Wylie v. Estate of Derrell Cockrell

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Justia Opinion Summary

Margie Wylie appealed the circuit court's affirmance of the Montgomery Probate Court's decision removing her as personal representative of the estate of Derrell Cockrell, appointing a successor personal representative for the estate, and assessing over $19,000 in costs against Wylie. The Supreme Court concluded after review that the circuit court did not exceed its discretion in affirming the probate court's decision to remove Wylie as personal representative. The record lacked supporting documentation of the probate court's fee award to the guardian ad litem, however, and orders from neither the probate court nor the circuit court provided sufficient information to perform a meaningful review of that decision. The Court therefore reversed that portion of circuit court's judgment affirming that award and remanded the case for further proceedings.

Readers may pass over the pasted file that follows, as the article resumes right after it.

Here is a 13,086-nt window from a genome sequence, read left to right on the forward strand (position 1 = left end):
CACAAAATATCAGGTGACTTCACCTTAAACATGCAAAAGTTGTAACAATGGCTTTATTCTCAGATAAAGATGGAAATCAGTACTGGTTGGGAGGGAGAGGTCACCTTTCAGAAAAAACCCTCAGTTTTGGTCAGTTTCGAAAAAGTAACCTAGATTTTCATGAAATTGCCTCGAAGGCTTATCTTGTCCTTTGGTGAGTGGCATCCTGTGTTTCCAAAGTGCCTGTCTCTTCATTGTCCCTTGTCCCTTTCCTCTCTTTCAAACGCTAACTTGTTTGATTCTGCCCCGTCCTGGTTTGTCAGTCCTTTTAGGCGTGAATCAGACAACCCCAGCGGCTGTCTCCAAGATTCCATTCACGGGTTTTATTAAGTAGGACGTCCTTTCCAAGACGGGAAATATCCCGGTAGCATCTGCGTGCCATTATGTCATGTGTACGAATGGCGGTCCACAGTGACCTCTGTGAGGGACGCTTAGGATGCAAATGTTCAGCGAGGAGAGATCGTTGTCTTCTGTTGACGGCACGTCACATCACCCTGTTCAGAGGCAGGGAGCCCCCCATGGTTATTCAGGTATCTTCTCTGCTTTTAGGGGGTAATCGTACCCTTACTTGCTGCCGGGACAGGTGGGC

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REL: 09/30/2016 Notice: This opinion is subject to formal revision before publication in the advance sheets of Southern Reporter. Readers are requested to notify the Reporter of Decisions, Alabama Appellate Courts, 300 Dexter Avenue, Montgomery, Alabama 36104-3741 ((334) 2290649), of any typographical or other errors, in order that corrections may be made before the opinion is printed in Southern Reporter. SUPREME COURT OF ALABAMA SPECIAL TERM, 2016 ____________________ 1141405 ____________________ Margie Wylie v. Estate of Derrell Cockrell, Timothy Cockrell, Miranda Cockrell, Janet Cockrell, Dakoda Zarlip, and Kanada Zarlip Appeal from Montgomery Circuit Court (CV-13-901826) MURDOCK, Justice. Margie Wylie appeals from the Montgomery Circuit Court's affirmance of the Montgomery Probate Court's decision removing her as personal representative of the estate of Derrell 1141405 Cockrell, appointing a successor personal representative for the estate, and assessing over $19,000 in costs against Wylie. We affirm the judgment of the circuit court in part and reverse it in part. I. Facts In 1996, Derrell Cockrell ("Derrell") formed Alabama Steel Erectors, L.L.C. ("ASE"), a company that constructed metal buildings. The articles of organization of ASE stated that Derrell and Wylie were ASE's initial members and that "[o]perational management in [ASE] shall be solely vested in Derrell Thomas Cockrell." The articles also stated that "[r]emaining members shall have the right to continue the business of [ASE] following the death, retirement, resignation, expulsion, bankruptcy, or dissolution of a member or upon the terminates occurrence the continued of any other membership of real a event which member." The "operating agreement" of ASE reiterated that Derrell would have "sole operational authority in [ASE]," but it added that "the duties of bookkeeping have been assigned to Marge Wylie." The operating agreement also provided that "both parties shall not be entitled to one-half of each of the profits from the 2 1141405 operation of [ASE]" and that "the share of profits and losses shall be determined by the managing partner, Derrell Thomas Cockrell." According to testimony in the hearing in the probate court, as well as a 2009 federal tax return for ASE, Derrell held a 90 percent interest and Wylie held a 10 percent interest in ASE. Derrell died on October 4, 2009. On November 30, 2009, the Montgomery Probate Court issued letters testamentary to Wylie as personal representative of Derrell's estate. Derrell's will devised his "house and curtilidge [sic] located at 463 Larkwood Drive, Montgomery, Alabama," to Karen Jankowski, a woman described by witnesses in the probate-court hearing as Derrell's girlfriend who had been living with him before his death. In his will, Derrell left "all [his] guns, [his] boat and [his] 1996 Pick Up Truck" to his brother, Edwin Cockrell. The will further provided: "I hereby give and devise all of the rest, residue and remainder of all property owned by me or in which I have an interest, wherever located, whether real, personal, or mixed, as follows: "A. A One-fourth share each to Janet Cockrell, Dakoda Zarlip, and Kanada Zarlip, per stirpes. "B. A One-fourth share split between Miranda Cockrell and Timothy Cockrell, per stirpes." 3 1141405 Timothy Cockrell and Janet Cockrell are Derrell's children. Miranda Cockrell is Timothy's daughter, i.e., Derrell's granddaughter. The relationship, if any, of Dakoda Zarlip and Kanada Zarlip to Derrell is not reflected in the record. Timothy, Janet, Miranda, Dakoda, and Kanada are hereinafter collectively referred to as the "residuary devisees." We note that, at some point in the estate-administration proceedings, the probate court appointed a guardian ad litem to protect the interests of Miranda, Dakoda, and Kanada, who are minors. With regard to Wylie's duties as personal representative of Derrell's estate, the will provided that Derrell "relieve[d Wylie] ... from making any inventory or accounting to any person or Court for [her] administration of my estate; .... [gave] and grant[ed] to [Wylie] full power and authority in the administration of my estate, including full power and authority to manage, operate or liquidate any business or businesses in which I may be engaged at the time of my death, as full to all intents and purposes as I myself could do, if I were living." According to testimony from two witnesses at the probatecourt hearing, Wylie approached Timothy at Derrell's funeral visitation on October 7, 2009 -- before she had been appointed personal representative of Derrell's estate -- and told him that he would be getting only $5,000 from Derrell's estate and 4 1141405 that he should sign certain documents to acknowledge his entitlement to the money. According to the witnesses, Timothy told Wylie to leave him alone. On September 26, 2011, Timothy filed a motion in the probate court pursuant to § 43-2-530, Ala. Code 1975,1 to require Wylie to file an accounting of the estate. Wylie dissolved ASE on October 11, 2011. On October 13, 2011, the probate court entered an order requiring Wylie to "appear and file an accounting and vouchers and to give cause ... why [the estate administration] ha[d] not been judicially settled." The probate court reissued identical orders to Wylie on December 2, 2011, and January 12, 1 Section 43-2-530, Ala. Code 1975, provides: "Any executor or administrator may be required by citation to file his accounts and vouchers and to make a settlement, notwithstanding any provision in any will or other instrument to the contrary; and, if after service of the citation, he fails to file his accounts and vouchers for a settlement on the day named in the citation, the probate court or other court having jurisdiction of the said estate may compel him to do so by attachment or may proceed to state the account against him from the materials on file or such other information as may be accessible, charging him with such assets as may have come to his hands." 5 1141405 2012, all of which ordered Wylie to provide an accounting with vouchers of expenses that had been paid by the estate. Timothy's counsel also made repeated attempts to obtain vouchers from Wylie's counsel. He wrote letters requesting such vouchers, and he filed two motions to compel Wylie to provide vouchers, filed on June 25, 2012, and August 3, 2012, respectively. Wylie's counsel never provided the vouchers. On April 3, 2012, Wylie filed what she styled a "Petition and Accounting for Final Settlement" of Derrell's estate. The document contained no vouchers documenting expenses paid by the estate, but it did contain copies of several checks written on ASE's bank account and signed by Wylie. In fact, most of the documentation contained in the submission from Wylie consisted of information about ASE's bank account. This was a source of repeated confusion in the probate-court hearing. For example, during one exchange in the hearing, the guardian ad litem was questioning Wylie about a certain expense listed in her accounting: "[Wylie:] That's -- and this was income that was earned [by ASE] after [Derrell Cockrell's] death. "[Guardian ad Litem:] But you told the Court it was estate income when you filed it under oath, the estate of Derrell Cockrell. You told the Court when 6 1141405 you reported that you had received that for the benefit of the estate. "[Wylie's counsel]: Judge, I don't know what his point is. I made the point to the Court, yes, that's what it says, but that was a mistake. It's for the company, not the estate. You've got to decide that. Maybe the Court is going to rule that the assets of the company are assets of the estate. I don't know. But he keeps trying to make her say something other than what the documents are. "We stipulate to the Court that we included, maybe erroneously, matters in this accounting that have to do with the company as opposed to Mr. Cockrell personally. That's what happened, and that's what these facts are." Wylie's counsel stated numerous times in the hearing that he had "erroneously included in this accounting money and assets that relate to the business" of ASE. He even admitted that the accounting "was inaccurate and incomplete," but nothing in the record indicates that Wylie ever filed anything to correct the accounting. Following Wylie's filing, Timothy filed a petition to remove Wylie as personal representative of Derrell's estate. On August 30, 2013, the probate court held a hearing on Wylie's petition for final settlement and Timothy's petition to remove Wylie as personal representative. The probate court 7 1141405 heard from four witnesses, with the majority of the testimony coming from Wylie. In her testimony, Wylie, among other things, admitted that she did not open an estate bank account and that she did not segregate estate funds from ASE's funds. Wylie stated that she had written checks on ASE's bank account for a total of $46,000 as repayment for a loan she claimed she had made to ASE, but she also admitted that the loan was an unsecured debt and that there was no documentation to support the loan. Wylie admitted that she paid Jankowski's personal expenses and debts from ASE's account after Derrell's death. Wylie stated that she did this because it was what Derrell wanted, despite the fact that such a request was not included in his will. Wylie admitted that she gave all the furnishings in the house to Jankowski because it was her understanding that the will required this. Wylie stated that she thought that "curtilage" meant furnishings in the house. Wylie admitted that she did not consult an attorney to ascertain the meaning of terms in the will. Wylie admitted that she paid her personal credit- card bills out of the ASE account following Derrell's death, claiming that she had purchased supplies for ASE with her 8 1141405 credit card because ASE did not have a corporate credit card. Wylie further stated that she "was living out of the account" and that Derrell did the same when he was alive. According to the accounting Wylie submitted with the petition for final settlement, ASE had $145,000 in its bank account at the time of Derrell's death and it received $206,000 in income in the two years following his death. In contrast to that information, Wylie testified, however, that "[t]here wasn't any money in the account when he died except for the $55,000 that was left in the bank account. And then you subtract what was the payables from that, and I think it left something like $10,000. Then we had -- that was in the account that was available." Wylie further testified that she believed the residuary devisees were entitled to 90 percent of the profits held by ASE at time calculation, of Derrell's $9,700. She death, or, according stated that overall to her she had distributed $17,000 to the residuary devisees of the estate. A federal tax return for the calendar year 2010, filed as a final return for ASE, reflected on a Schedule K-1 for Wylie a beginning share of 10 percent of ASE and an ending share of 100 percent. Wylie's personal tax returns for calendar year 9 1141405 2010 also represented that Wylie held ASE as a sole proprietorship. On October 9, 2013, the probate court entered an order denying Wylie's petition for final settlement and removing her as personal representative of Derrell's estate. In the order, the probate court concluded that Wylie had: "1. ... repeatedly and consistently failed to adhere to and comply with the lawful Orders of the Judge of Probate in this matter; "2. ... wasted, misappropriated and/or converted multiple assets of the Estate to her own use and benefit or to the use and benefit of others; "3. ... failed to identify and segregate the assets of the Estate and failed to open a separate estate checking account for the deposit of funds of the Estate of Derrell T. Cockrell, Deceased. [Wylie] proceeded to commingle Estate assets with the assets of [ASE], and continued to operate the business of [ASE] without first identifying and segregating the cash and other assets which were the property of the Estate and subject to probate proceedings under the Will of [Derrell]; ".... "5. ... attempt[ed] to claim and convert the ownership of the assets of [ASE] to her own use and benefit, in contravention of the rights of the beneficiaries under the Will of [Derrell]. In furtherance of this position, Ms. Wylie has made affirmative representations in sworn oral testimony and in written form on personal federal and state tax returns filed with this Court in which she stated that she was the sole owner of [ASE] for the 10 1141405 year in which [ASE] was dissolved, and as part of the dissolution process claimed its assets on her individual income tax returns for that year, all in derogation of the terms and conditions of the Will of [Derrell] and the rights of the beneficiaries under the Will." The October 9, 2013, order also appointed a successor personal representative for the estate and taxed "costs of this proceeding in the amount of $19,856.20, which includes a reasonable fee of $18,045.00 for the services of Carl Pilgrim, Esq., as Guardian ad Litem, ... against the former personal representative, Margie Wylie." On October 11, 2013, pursuant to § 12-2-21, Ala. Code 1975, Wylie filed an appeal of the probate court's order to the Montgomery Circuit Court.2 On September 21, 2015, the circuit court entered an order affirming the probate court's October 9, 2013, order. Wylie appealed to this Court. See Ala. Code 1975, § 12-22-22 ("An appeal to the Supreme Court may be taken from the judgment of the circuit court on an 2 After she filed her appeal from the probate court to the circuit court, Wylie also filed a petition to remove the administration of Derrell's estate to the circuit court. On October 17, 2013, the circuit court entered an order removing the estate administration to the circuit court. The issue whether the estate administration was properly removed to the circuit court is not before us in this appeal. 11 1141405 appeal brought to such court under the provisions of this division."). II. Standard of Review As this Court recently stated in Hardy ex rel. Estate of Carter v. Hardin, [Ms. 1130612, Jan. 22, 2016] ___ So. 3d ___ (Ala. 2016): "The circuit court was sitting as an appellate court in this case and was bound by the ore tenus rule. The ore tenus rule required the circuit court to defer to the probate court's factual determinations where evidence supported those determinations. Specifically, where evidence is presented ore tenus, the findings of the trial court are presumed correct 'and will not be disturbed on appeal absent a showing of plain and palpable error.' Pilalas v. Baldwin Cnty. Sav. & Loan Ass'n, 549 So. 2d 92, 95 (Ala. 1989); see also Williams v. Thornton, 274 Ala. 143, 144, 145 So. 2d 828, 829 (1962) ('The finding of the Probate Court based on the examination of witnesses ore tenus is presumed to be correct, and will not be disturbed by this court or the Circuit Court unless palpably erroneous.'). "As this Court stated in Yeager v. Lucy, 998 So. 2d 460 (Ala. 2008): "'"'The ore tenus rule is grounded upon the principle that when the trial court hears oral testimony it has an opportunity to evaluate the demeanor and credibility of witnesses.' Hall v. Mazzone, 486 So. 2d 408, 410 (Ala. 1986). The rule applies to 'disputed issues of fact,' whether the dispute is based entirely upon oral testimony or upon a combination of oral 12 1141405 testimony and documentary evidence. Born v. Clark, 662 So. 2d 669, 672 (Ala. 1995)."' "998 So. 2d at 463 (quoting Reed v. Board of Trs. for Alabama State Univ., 778 So. 2d 791, 795 (Ala. 2000)); see also, e.g., Woods v. Woods, 653 So. 2d 312, 314 (Ala. Civ. App. 1994) ('[I]n determining the weight to be accorded to the testimony of any witness, the trial court may consider the demeanor of the witness and the witness's apparent candor or evasiveness.... It is not the province of this court to override the trial court's observations.'). 'Under the ore tenus rule, the trial court's judgment and all implicit findings necessary to support it carry a presumption of correctness.' Transamerica Commercial Fin. Corp. v. AmSouth Bank, 608 So. 2d 375, 378 (Ala. 1992). However, '[t]he ore tenus rule does not extend to cloak with a presumption of correctness a trial judge's conclusions of law or the incorrect application of law to the facts.' Waltman v. Rowell, 913 So. 2d 1083, 1086 (Ala. 2005)." ___ So. 3d at ___; see also Womack v. Estate of Womack, 826 So. 2d 138 (Ala. 2002). "This Court '"review[s] the trial court's conclusions of law and its application of law to the facts under the de novo standard of review."'" Espinoza v. Rudolph, 46 So. 3d 403, 412 (Ala. 2010) (quoting Ex parte J.E., 1 So. 3d 1002, 1008 (Ala. 2008), quoting in turn Washington v. State, 922 So. 2d 145, 158 (Ala. Crim. App. 2005)). 13 1141405 III. A. Analysis Wylie's Removal as Personal Representative Wylie contends that the circuit court erred by affirming the probate court's order representative of the estate. removing her as personal Section 43-2-290, Ala. Code 1975, provides: "An administrator may be removed, and his letters revoked for his removal from the state; and an administrator or executor may be removed and his letters revoked for any of the following causes: "(1) Imbecility of mind; intemperance; continued sickness, rendering him incapable of the discharge of his duties; or when from his conduct or character there is reason to believe that he is not a suitable person to have the charge and control of the estate. "(2) Failure to make and return inventories or accounts of sale; failure to make settlements as required by law; or the failure to do any act as such executor or administrator, when lawfully required by the judge of probate. "(3) The wasting, embezzlement or any other maladministration of the estate. "(4) The using of any of the funds of the estate for his own benefit. "(5) A sentence of imprisonment in the penitentiary, county jail or for hard labor for the county for a term of 12 months or more." 14 1141405 The probate court concluded that evidence supported Wylie's removal as personal representative under subparagraphs (2), (3), and (4) of § 43-2-290; the circuit court affirmed. Wylie takes issue with the circuit court's affirmance of the probate court's decision to remove her as personal representative because, she says, that decision was based on a misunderstanding of the facts and the law. Specifically, Wylie asserts in her appellate brief that "[a] reading of [the probate court's] decision makes it abundantly clear that the Probate Court concluded that the assets of [ASE] were assets of [Derrell's] Estate and that Mrs. Wylie, in her management of [ASE] after [Derrell's] death amounted to 'commingling' of funds and misappropriation of funds by Mrs. Wylie. It was based, in large part, on that finding that Mrs. Wylie was removed as [personal representative]." Wylie contends that the only interest in ASE to which the residuary devisees were entitled was 90 percent of the undistributed "profits" held by ASE at the time of Derrell's death -- which she says amounted to $9,700 -- and that the residuary devisees had received more than that amount. further argues that ASE's finances were separate She from Derrell's estate and that the residuary devisees have no say in how Wylie chose to operate ASE after Derrell's death. 15 1141405 Consequently, she states, even if she did mismanage the finances of ASE, the residuary devisees could not challenge that mismanagement because it involves property of ASE in which they have no interest. We first observe that Wylie failed to provide a complete and accurate accounting of the estate and that in failing to do so she violated no less than three orders of the probate court directing her to provide such an accounting. This failure to follow multiple orders issued by the probate court is sufficient in itself under § 43-2-290(2) to remove Wylie as personal representative of the estate. Furthermore, in the probate-court hearing, Wylie's counsel admitted that the accounting Wylie did provide with her petition for final settlement of the estate was "inaccurate and incomplete" because it contained documentation from the business records of ASE instead of documentation regarding the estate. It is clear from reviewing the transcript of the probate-court hearing and the accounting submitted by Wylie that this alleged mistake corresponded with the probate court's conclusion that Wylie commingled funds of the estate and of ASE and that she used funds of the estate 16 1141405 for her personal benefit and for the benefit of others who were not residuary devisees. In addition, Wylie admitted in her testimony that she failed to consult an attorney regarding the meaning of terms of Derrell's will. This failure led Wylie, for example, to assume that the word "curtilage" referred to furnishings in the house, and so she deeded all the furnishings to Jankowski. Black's Law Dictionary defines "curtilage" as "[t]he land or yard adjoining a house, usu[ally] within Black's Law Dictionary (10th ed. 2014).3 should have been part of the an enclosure." The furnishings residuary estate to be distributed to the residuary devisees in shares according to the will. This admitted legitimate reason for mistake Wylie's constituted removal another as personal an incorrect representative. In general, understanding companies. of Wylie's the arguments law reflect regarding limited-liability Wylie argues in her appellate brief: "Since the operating agreement of [ASE] made no provision about the death of [Derrell] and its effect on his membership, state law provides that 3 As Black's also suggests, the meaning of "curtilage" may be broader for Fourth Amendment purposes. 17 1141405 [Derrell's] membership terminated. Given that the operating agreement allowed Mrs. Wylie to continue the business after [Derrell's] death, she became the sole member with freedom to operate [ASE] as saw fit. "Once [Derrell's] membership in the LLC ceased, neither his estate nor his heirs became members and hence had no further interest therein other than the value of his membership interest on the date of his death. "Any claim of misappropriation of assets of the LLC by its sole member is a claim belonging to the LLC itself and thus neither a former member nor his heirs have standing to complain." (Emphasis added.) Wylie is correct that, under state law, upon his death Derrell ceased to be a member of ASE. Section 10A-5-6.06, Ala. Code 1975, provides, in pertinent part:4 "(b) Subject to contrary provisions in the operating agreement, or written consent of all members at the time, a person ceases to be a member upon the occurrence of one or more of the following events listed in the following subdivision or paragraphs: 4 The operative limited-liability-company law in this case is found in § 10A-5-1 et seq., Ala. Code 1975, which governed limited-liability companies for some time before and at the time of Derrell's death. We note that, subsequently, in 2014, the legislature enacted the Alabama Limited Liability Company Law of 2014, effective January 1, 2015. Act No. 2014–144, Ala. Acts 2014. Act No. 2014–144 updated Alabama's limited-liability-company law, repealed existing law in Chapter 5 of Title 10, and replaced Chapter 5 of Title 10 with Chapter 5A. 18 1141405 ".... "(3) In the case of a member who is an individual: "a. The member dies. ".... "(e) Upon a member's cessation of membership each of the following applies: "(1) The member's governance rights terminate." This Court has previously explained: "The LLC Law distinguishes between membership in an LLC and 'financial rights' in an LLC. It defines a 'member' of an LLC as '[a] person reflected in the required records of a limited liability company as the owner of some governance rights of a membership interest in the limited liability company.' § 10A–5–1.02(7), Ala. Code 1975. 'Governance rights' are defined as '[a]ll a member's rights as a member of a limited liability company except financial rights, including without limitation, the rights to participate in the management of the limited liability company and to bind the limited liability company as provided in Section 10A–5–3.03.' § 10A–5–1.02(5), Ala. Code 1975 .... 'Financial rights' are '[r]ights to a. share in profits and losses as provided in Section 10A–5–5.03, b. receive interim distributions as provided in Section 10A–5–5.04, and c. receive termination distributions as provided in Section 10A–5–7.05.' § 10A–5–1.02(3), Ala. Code 1975." L.B. Whitfield, III Family LLC v. Whitfield, 150 So. 3d 171, 183 (Ala. 2014) (emphasis omitted and emphasis added). 19 1141405 Section 10A-5-6.02, Ala. Code 1975, states, in pertinent part: "(a) Except as operating agreement: otherwise provided in the "(1) A membership interest in a limited liability company is assignable in whole or in part. ".... "(3) An assignment only entitles the assignee to the financial rights of the assignor to the extent assigned." Section 10A-5-6.04, Ala. Code 1975, states, in pertinent part: "(a) Except as governing documents: otherwise provided in the "(1) If a member who is an individual dies or if a court of competent jurisdiction adjudges a member to be incompetent to manage the member's person or property, the member's personal representative, conservator, legal representative, heirs, or legatees may exercise all the member's financial rights for the purpose of settling the member's estate or administering the member's property, including any power the member had to transfer the membership interest." In Whitfield, 10A–5–6.04(a)(1) this ... Court [is] explained concern[ed] that with "[s]ection the decedent member's 'financial rights' as and to the extent those rights exist apart from other aspects of the membership in the 20 1141405 limited liability company previously held by the decedent." 150 So. 3d at 185 (emphasis omitted). Under the foregoing law, when Derrell died, his membership in ASE ceased, but his financial rights in ASE passed to his estate, and his personal representative was empowered to transfer those financial rights in accordance with the directives in his will. Derrell's will provided that the residue of his property was to be divided among the residuary devisees, so Derrell's financial rights in ASE were due to be transferred to them.5 Thus, Wylie is correct that the residuary devisees did not become members of ASE with governance rights and thus did not have a say in how Wylie operated ASE or in her decision ultimately to dissolve it. But Wylie is incorrect that the residuary devisees were entitled to only a 90 percent share of the undistributed "profits" ASE held on the date of Derrell's 5 Although not directly applicable, see note 4, supra, we note that § 10A-5A-5.02, Ala. Code 1975, of the limitedliability-company law adopted by the legislature in 2014 states that "[a] transferee has the right to receive, in accordance with the transfer, distributions to which the transferor would otherwise be entitled." 21 1141405 death.6 As the Whitfield Court noted: "'Financial rights' are '[r]ights to a. share in profits and losses as provided in 6 Pursuant to § 10A-5-7.01, Ala. Code 1975, absent a provision otherwise in the governing documents, a limitedliability company continues its existence after the death of one of its members. If a provision terminating ASE upon the death of a member had been adopted in the present case, ASE would have had to be terminated at the time of Derrell's death, and each member, or his or her estate or heirs, would be entitled to a termination distribution. But that is not the case here. (We note that the value of such a termination distribution, i.e., the value of the decedent member's interest in the limited-liability company at the time of his or her death, would typically be more substantial than the value of some of or all the undistributed "profits" earned by the company during one or more recent accounting periods.) Wylie's reliance on Fausak's Tire Center, Inc. v. Blanchard, 959 So. 2d 1132 (Ala. Civ. App. 2006), is misplaced for a similar reason. In Fausak's Tire Center, "the evidence was undisputed that the members of the LLC had orally agreed that, in the event of a member's death, the LLC would purchase, and the member's estate would sell, the member's interest in the LLC." 959 So. 2d at 1144 (emphasis added). The reason that the Court of Civil Appeals had to confirm the value of the decedent member's interest in the LLC at the date of his death was because -- unlike in this case -- the remaining members of the LLC were going to buy that interest from the decedent's estate. Indeed, as the members' oral agreement indicated, and as the trial court in Fausak's Tire Center concluded without objection: "'The twenty (20%) percent member ownership interest in [the LLC] the decedent owned at the time of his death constitutes an asset of the decedent's estate." 959 So. 2d at 1136. Thus, contrary to Wylie's assertion, Fausak's Tire Center does not stand for the proposition that the estate of a decedent member of an LLC in all cases is entitled only to the value of the decedent member's interest in the LLC at the time of his or her death. 22 1141405 Section 10A–5–5.03,[7] b. receive interim distributions as provided in Section 10A–5–5.04, and c. receive termination distributions as provided in § 10A–5–1.02(3), Ala. Code 1975." Section 10A–5–7.05.' 150 So. 3d at 183. It is undisputed that Timothy and the other residuary devisees did not receive continuing distributions based on Derrell's financial rights in ASE for the years 2009 and 2010, nor did they receive termination distributions when Wylie dissolved ASE. Instead, Wylie treated ASE as if she became its sole owner following Derrell's death, even though there is no evidence indicating that she purchased Derrell's interest in ASE. Wylie then proceeded to use ASE's finances to cover her own personal expenses. As the appellees note, "[t]his is a blatant conversion of the Estate assets for personal use." 7 Section 10A-5-5.03, Ala. Code 1975, provides: "The profits and losses, income, deductions, and credits, and items of income, deduction, and credits of the limited liability company shall be allocated among the members in the manner provided in the operating agreement. If the operating agreement does not so provide, profits and losses, income, deductions, and credits, and items of income, deductions, and credits shall be allocated on the basis of the pro rata value of the contributions made by each member to the extent they have been made and not returned." 23 1141405 In short, the evidence in the record and limited- liability-company law support the probate court's conclusion that Wylie converted assets of Derrell's estate for her own use and benefit and for the benefit of others who were not the residuary devisees and that she commingled funds of ASE and assets of the estate. exceed its decision Therefore, the circuit court did not discretion to remove in Wylie affirming as the personal probate court's representative of Derrell's estate. B. Payment of the Guardian ad Litem's Fee Wylie next argues that the circuit court erred in affirming the probate court's decision requiring Wylie to pay the guardian ad litem's fee of $18,045. Wylie concedes that "[t]here is no dispute in this case that the appointment of a [guardian ad litem] was necessary." She argues, however, that the fee entered by the probate court was erroneous because, she contends, "there was never any motion, or evidentiary submission in the record before the Probate Court requesting or supporting a fee request from the [guardian ad litem]." Wylie also observes that the matter was not discussed in the probate-court hearing held August 30, 2013. Wylie argues that 24 1141405 "[t]o award an $18,000-plus [guardian ad litem] fee against Mrs. Wylie without notice, proof, or hearing" violates due process.8 The law is clear that the probate court had the power to award a guardian ad litem fee as part of the costs in the case. Rule 17(d), Ala. R. Civ. P., provides, in part: "In all cases in which a guardian ad litem is required, the court must ascertain a reasonable fee or compensation to be allowed and paid to such guardian ad litem for services rendered in such cause, to be taxed as a part of the costs in such action, and which is to be paid when collected as other costs in the action, to such guardian ad litem." See Rule 1(a), Ala. R. Civ. P.; see also Committee Comment to the Amendment to Rule 1(a) effective January 1, 2013 ("[T]he Rules of Civil Procedure apply in the probate court, when such application is appropriate and except when particular statutes provide otherwise."). And, "[i]t is well settled that '[t]he matter of the guardian ad litem's fee is within the discretion of the trial court, subject to correction only for abuse of discretion.'" Historic Blakeley Found., Inc. v. Williams, 40 8 In this appeal, Wylie makes no meaningful argument challenging the award of the guardian ad litem fee against her personally. 25 1141405 So. 3d 698, 704 (Ala. 2009) (quoting Englund v. First Nat'l Bank of Birmingham, 381 So. 2d 8, 12 (Ala. 1980)). Wylie is correct, however, that nothing in the submitted record from the circuit court shows that the guardian ad litem requested a fee from the probate court, nor does the record contain any documentation of the time the guardian ad litem spent working on the case that could justify the amount of the fee awarded. The probate court's October 9, 2013, order twice referenced "the Report of the Guardian ad Litem" in conjunction with the hearing as to Wylie's petition for final settlement and the residuary devisees' petition to remove Wylie as personal representative, but nothing in the record or appellate briefs suggest that the guardian ad litem had filed a fee petition or that the guardian ad litem's report included a fee request with supporting documentation. Moreover, the residuary devisees, who are appellees in this case and some of whom are represented by the guardian ad litem in this appeal, fail to address Wylie's argument as to the guardian ad litem's fee; they direct us to no evidence in the record to support the guardian ad litem's fee award; and they make no assertion 26 1141405 that such evidence was presented to the probate court but not included in the record on appeal. This Court encountered a circumstance similar to the present case in Van Schaack v. AmSouth Bank, N.A., 530 So. 2d 740 (Ala. 1988), in which a circuit court awarded $5,000 to the guardian ad litem in an estate action: "Our review of the record discloses no evidence regarding the services performed by the guardian ad litem other than his presence at the July 21, 1986, hearing on the Bank's petition for final settlement, at which he asked several questions of Kathryn Miree. However, there was no testimony offered at that hearing concerning the services the guardian ad litem had performed, nor does the trial court's order refer to the nature or character of the services performed by the guardian ad litem. We, therefore, vacate the judgment as to the guardian ad litem's fee and instruct that, on remand, an evidentiary hearing be held for the purpose of determining a reasonable guardian ad litem fee and an order prepared setting forth 'with some particularity the findings from the evidence adduced.' Lolley v. Citizens Bank, 494 So. 2d [19,] 21 [(Ala. 1986)]. See also Clement v. Merchants National Bank of Mobile, [493 So. 2d 1350 (Ala. 1986)]." 530 So. 2d at 750-51. Similarly, in Wehle v. Bradley, [Ms. 1101290, Oct. 30, 2015] ___ So. 3d ___ (Ala. 2015), this Court found that the evidence in the record in support of a circuit attorney-fee award in an estate case was lacking. 27 court's The Court 1141405 observed that "it does not appear that the circuit court had an adequate factual record for making the particular award it made," in part because of "the lack of any evidence of the time consumed outside appearances before the circuit court, and no evidence of the total amount of time consumed both in and out of the courtroom," evidence that "typically is an important consideration" in determining an attorney-fee award. ___ So. 3d at ___. The Court also "emphasize[d] that a 'trial court's order regarding an attorney fee must allow for meaningful review by articulating the decisions made, the reasons supporting those decisions, and the performance of the attorney-fee calculation.' City of Birmingham [v. Horn], 810 So. 2d [667,] 682 [(Ala. 2001)]. The circuit court's order in this case, conclusory in nature, fails to meet this standard." ___ So. 3d at ___. In light of those considerations, the Wehle Court reversed the circuit court's order insofar as it determined the amount of the attorney fee and remanded the case for the circuit court to conduct a hearing concerning the attorney-fee award and to provide an order that could allow for meaningful review of the decision. In light of Van Schaack and Wehle, we reverse the circuit court's judgment to the extent it affirmed the probate court's fee award to the guardian ad litem, and we remand the case to 28 1141405 allow whatever further proceedings may be necessary to establish a proper record and to provide a decision that allows for a meaningful review of any award to the guardian ad litem. IV. The circuit court Conclusion did not exceed its discretion in affirming the probate court's decision to remove Wylie as personal representative. The record lacks supporting documentation of the probate court's fee award to the guardian ad litem, however, and orders from neither the probate court nor the circuit court provide us with sufficient information to perform a meaningful review of that decision. We therefore reverse that portion of circuit court's judgment affirming that award and remand the case for further proceedings consistent with this opinion. AFFIRMED IN PART; REVERSED IN PART; AND REMANDED. Bolin, Shaw, Main, and Bryan, JJ., concur. 29